Chris Simon: Wikis


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From Wikipedia, the free encyclopedia

Born January 30, 1972 (1972-01-30) (age 38),
Wawa, ON, CAN
6 ft 3 in (1.91 m)
220 lb (100 kg; 15 st 10 lb)
Position Left wing
Shoots Left
Pro clubs Quebec Nordiques
Colorado Avalanche
Washington Capitals
Chicago Blackhawks
New York Rangers
Calgary Flames
New York Islanders
Minnesota Wild
Vityaz Chekhov
NHL Draft 25th overall, 1990
Philadelphia Flyers
Playing career 1992 – present

Chris Simon (born January 30, 1972 in Wawa, Ontario) is a Canadian professional ice hockey left winger who is currently playing for Vityaz Chekhov of the Kontinental Hockey League (KHL).


Playing career

Simon was drafted in the 2nd round (25th overall) of the 1990 NHL Entry Draft by the Philadelphia Flyers, but was traded as part of the infamous Eric Lindros deal to the Quebec Nordiques before playing any games for the Flyers. He has also played for the Calgary Flames, Colorado Avalanche, Washington Capitals, Chicago Blackhawks, New York Rangers where he split the season as a left wing and right wing, New York Islanders and Minnesota Wild.

In 1996, he won the Stanley Cup with the Avalanche. Each player on the winning team is given 24 hours alone with the Cup. Simon took it to his hometown of Wawa, Ontario. After showing it to the townspeople he and his maternal grandfather took the Cup on a fishing trip.

Simon was a member of the Washington Capitals when they went to the Stanley Cup finals in 1998. He had been enjoying great offensive success that season until a shoulder injury knocked him out for much of the playoff run. He underwent season-ending shoulder surgery in December 1998. He was the team's leading goal scorer in the 1999–2000 season with 29 goals in 75 games. He also made it to the Stanley Cup finals with the Calgary Flames in 2004, and played for the Flames for two seasons before being signed as a free agent in 2006 by the New York Islanders and was then traded to the Minnesota Wild for a 6th round draft pick.



Simon has been involved in numerous on-ice incidents and has been suspended eight times for his conduct for a grand total of 65 games.[1][2]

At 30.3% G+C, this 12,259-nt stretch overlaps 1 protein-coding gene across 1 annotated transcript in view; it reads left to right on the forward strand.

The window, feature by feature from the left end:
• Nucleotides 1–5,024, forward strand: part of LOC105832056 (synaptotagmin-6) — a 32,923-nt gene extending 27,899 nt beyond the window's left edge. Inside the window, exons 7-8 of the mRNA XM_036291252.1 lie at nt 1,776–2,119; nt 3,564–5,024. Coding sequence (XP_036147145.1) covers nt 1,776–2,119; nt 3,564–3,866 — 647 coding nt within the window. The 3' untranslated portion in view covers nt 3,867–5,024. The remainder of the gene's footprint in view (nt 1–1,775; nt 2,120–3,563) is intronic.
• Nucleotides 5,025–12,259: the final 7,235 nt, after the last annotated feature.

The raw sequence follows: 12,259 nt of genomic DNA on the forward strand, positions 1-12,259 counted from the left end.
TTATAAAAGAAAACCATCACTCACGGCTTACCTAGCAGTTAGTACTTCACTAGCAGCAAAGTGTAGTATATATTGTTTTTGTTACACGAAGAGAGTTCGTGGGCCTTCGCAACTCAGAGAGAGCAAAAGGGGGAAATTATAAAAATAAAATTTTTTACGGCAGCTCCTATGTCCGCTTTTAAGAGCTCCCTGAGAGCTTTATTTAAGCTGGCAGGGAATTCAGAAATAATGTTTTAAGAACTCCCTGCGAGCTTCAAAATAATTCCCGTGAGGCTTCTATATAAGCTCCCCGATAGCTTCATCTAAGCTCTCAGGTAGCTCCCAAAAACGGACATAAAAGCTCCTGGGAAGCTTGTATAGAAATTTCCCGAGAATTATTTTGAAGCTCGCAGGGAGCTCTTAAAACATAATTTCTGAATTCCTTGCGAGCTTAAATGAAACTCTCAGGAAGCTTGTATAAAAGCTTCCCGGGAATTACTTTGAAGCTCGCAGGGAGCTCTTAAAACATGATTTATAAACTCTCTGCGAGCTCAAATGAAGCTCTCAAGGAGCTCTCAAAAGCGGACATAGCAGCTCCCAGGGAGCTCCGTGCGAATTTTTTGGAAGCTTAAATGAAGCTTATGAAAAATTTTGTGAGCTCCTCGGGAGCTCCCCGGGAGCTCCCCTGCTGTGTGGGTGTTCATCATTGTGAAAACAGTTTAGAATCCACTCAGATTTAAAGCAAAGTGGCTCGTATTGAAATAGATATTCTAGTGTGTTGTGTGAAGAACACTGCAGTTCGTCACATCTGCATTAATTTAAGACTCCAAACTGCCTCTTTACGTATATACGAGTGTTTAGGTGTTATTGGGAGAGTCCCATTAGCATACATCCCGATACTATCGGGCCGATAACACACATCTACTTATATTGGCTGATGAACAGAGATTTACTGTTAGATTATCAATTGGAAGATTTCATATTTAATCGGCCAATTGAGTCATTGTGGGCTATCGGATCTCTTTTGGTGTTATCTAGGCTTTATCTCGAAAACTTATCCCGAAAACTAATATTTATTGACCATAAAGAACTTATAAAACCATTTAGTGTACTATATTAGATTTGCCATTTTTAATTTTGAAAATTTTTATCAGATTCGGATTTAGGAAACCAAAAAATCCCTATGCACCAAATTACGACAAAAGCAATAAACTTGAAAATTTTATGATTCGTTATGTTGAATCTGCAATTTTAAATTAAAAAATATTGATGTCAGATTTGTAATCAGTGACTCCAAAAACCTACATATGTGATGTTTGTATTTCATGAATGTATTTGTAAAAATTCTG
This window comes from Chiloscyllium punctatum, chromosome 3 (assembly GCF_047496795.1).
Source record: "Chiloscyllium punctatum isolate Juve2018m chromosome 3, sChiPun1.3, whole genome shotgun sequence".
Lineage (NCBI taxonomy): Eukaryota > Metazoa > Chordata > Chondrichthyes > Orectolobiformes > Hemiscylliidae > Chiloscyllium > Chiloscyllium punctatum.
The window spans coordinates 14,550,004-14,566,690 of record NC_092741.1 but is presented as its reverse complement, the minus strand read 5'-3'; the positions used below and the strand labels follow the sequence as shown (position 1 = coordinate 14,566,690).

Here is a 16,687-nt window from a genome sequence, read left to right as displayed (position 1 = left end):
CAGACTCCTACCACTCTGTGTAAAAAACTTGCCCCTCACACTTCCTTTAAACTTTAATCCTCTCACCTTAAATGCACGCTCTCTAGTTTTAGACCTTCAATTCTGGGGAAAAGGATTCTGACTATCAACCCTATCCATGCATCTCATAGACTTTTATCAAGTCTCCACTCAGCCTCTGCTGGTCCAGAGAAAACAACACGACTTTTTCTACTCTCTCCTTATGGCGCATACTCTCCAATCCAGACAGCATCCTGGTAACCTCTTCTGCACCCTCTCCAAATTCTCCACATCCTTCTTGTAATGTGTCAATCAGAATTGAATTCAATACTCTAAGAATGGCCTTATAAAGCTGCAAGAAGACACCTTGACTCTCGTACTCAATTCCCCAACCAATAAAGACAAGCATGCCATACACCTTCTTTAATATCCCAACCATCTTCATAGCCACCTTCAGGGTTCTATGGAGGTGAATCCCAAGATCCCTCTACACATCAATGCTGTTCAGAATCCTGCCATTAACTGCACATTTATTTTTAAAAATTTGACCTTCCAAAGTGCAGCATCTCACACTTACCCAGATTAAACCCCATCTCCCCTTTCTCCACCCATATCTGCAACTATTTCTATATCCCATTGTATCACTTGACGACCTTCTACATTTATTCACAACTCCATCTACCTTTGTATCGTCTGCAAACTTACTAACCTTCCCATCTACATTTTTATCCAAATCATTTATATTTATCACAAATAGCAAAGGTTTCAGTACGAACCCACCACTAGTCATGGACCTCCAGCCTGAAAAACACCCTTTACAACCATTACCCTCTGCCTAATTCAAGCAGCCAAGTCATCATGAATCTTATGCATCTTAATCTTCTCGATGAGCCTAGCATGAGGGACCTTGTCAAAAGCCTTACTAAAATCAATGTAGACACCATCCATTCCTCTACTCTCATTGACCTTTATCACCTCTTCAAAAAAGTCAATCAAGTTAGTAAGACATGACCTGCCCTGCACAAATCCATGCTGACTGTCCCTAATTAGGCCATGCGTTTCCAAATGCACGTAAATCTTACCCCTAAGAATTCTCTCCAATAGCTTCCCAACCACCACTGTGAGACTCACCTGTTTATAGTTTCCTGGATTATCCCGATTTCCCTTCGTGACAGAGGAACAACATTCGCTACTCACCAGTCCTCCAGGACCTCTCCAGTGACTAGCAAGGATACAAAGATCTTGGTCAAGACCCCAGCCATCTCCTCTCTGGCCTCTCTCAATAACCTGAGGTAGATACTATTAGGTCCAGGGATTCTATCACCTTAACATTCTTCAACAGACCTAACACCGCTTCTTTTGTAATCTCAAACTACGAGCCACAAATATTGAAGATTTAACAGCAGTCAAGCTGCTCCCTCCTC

In 1997, during a game against the Edmonton Oilers, Simon allegedly called Edmonton forward Mike Grier a "nigger", in retaliation for Grier's derogatory comments about Simon's Ojibwa heritage Although the spoken words were never confirmed, he was suspended three games as a result of the incident.[2] Grier and Simon were later teammates for a brief time in 2002 with the Washington Capitals.

Simon was suspended for one game in a 2000 playoff series against Pittsburgh for cross checking Peter Popovic across the throat. He was given two-game suspensions once in April 2001 for elbowing Anders Eriksson, and twice in 2004 for cross checking Tampa Bay's Ruslan Fedotenko and then jumping on and punching him, and for kneeing Dallas's Sergei Zubov.[2]

Ryan Hollweg incident

On March 8, 2007, the Islanders faced the rival New York Rangers at the Nassau Veterans Memorial Coliseum. At 13:25 of the third period,[3] Rangers forward Ryan Hollweg hit Simon from behind, knocking him face first into the boards. Simon suffered a concussion, no penalty was assessed, and play continued. Simon then struck Hollweg in the face with his hockey stick as he skated by. Simon received a match penalty for attempt to injure, resulting in his ejection from the game. Hollweg suffered a cut to the chin that required two stitches.[4] According to ESPN's Barry Melrose, Hollweg escaped serious injury because Simon's blow caught his shoulder pads before hitting his face.